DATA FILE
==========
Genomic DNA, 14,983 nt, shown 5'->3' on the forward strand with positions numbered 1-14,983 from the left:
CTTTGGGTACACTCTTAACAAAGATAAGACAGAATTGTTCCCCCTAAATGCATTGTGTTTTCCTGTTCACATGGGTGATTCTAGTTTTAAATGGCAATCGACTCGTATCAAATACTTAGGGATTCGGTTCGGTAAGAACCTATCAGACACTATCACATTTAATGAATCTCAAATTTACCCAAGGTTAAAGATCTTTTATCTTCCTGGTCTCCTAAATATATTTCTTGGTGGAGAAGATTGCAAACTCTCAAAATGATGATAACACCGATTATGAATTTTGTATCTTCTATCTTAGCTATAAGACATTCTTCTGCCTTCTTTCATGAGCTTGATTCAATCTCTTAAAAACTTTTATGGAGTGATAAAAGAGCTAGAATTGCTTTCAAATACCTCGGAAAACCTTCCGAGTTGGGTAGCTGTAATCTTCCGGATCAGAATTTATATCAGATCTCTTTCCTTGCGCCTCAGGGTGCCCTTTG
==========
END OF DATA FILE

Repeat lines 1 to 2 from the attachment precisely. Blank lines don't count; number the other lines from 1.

Genomic DNA, 14,983 nt, shown 5'->3' on the forward strand with positions numbered 1-14,983 from the left:
CTTTGGGTACACTCTTAACAAAGATAAGACAGAATTGTTCCCCCTAAATGCATTGTGTTTTCCTGTTCACATGGGTGATTCTAGTTTTAAATGGCAATCGACTCGTATCAAATACTTAGGGATTCGGTTCGGTAAGAACCTATCAGACACTATCACATTTAATGAATCTCAAATTTACCCAAGGTTAAAGATCTTTTATCTTCCTGGTCTCCTAAATATATTTCTTGGTGGAGAAGATTGCAAACTCTCAAAATGATGATAACACCGATTATGAATTTTGTATCTTCTATCTTAGCTATAAGACATTCTTCTGCCTTCTTTCATGAGCTTGATTCAATCTCTTAAAAACTTTTATGGAGTGATAAAAGAGCTAGAATTGCTTTCAAATACCTCGGAAAACCTTCCGAGTTGGGTAGCTGTAATCTTCCGGATCAGAATTTATATCAGATCTCTTTCCTTGCGCCTCAGGGTGCCCTTTG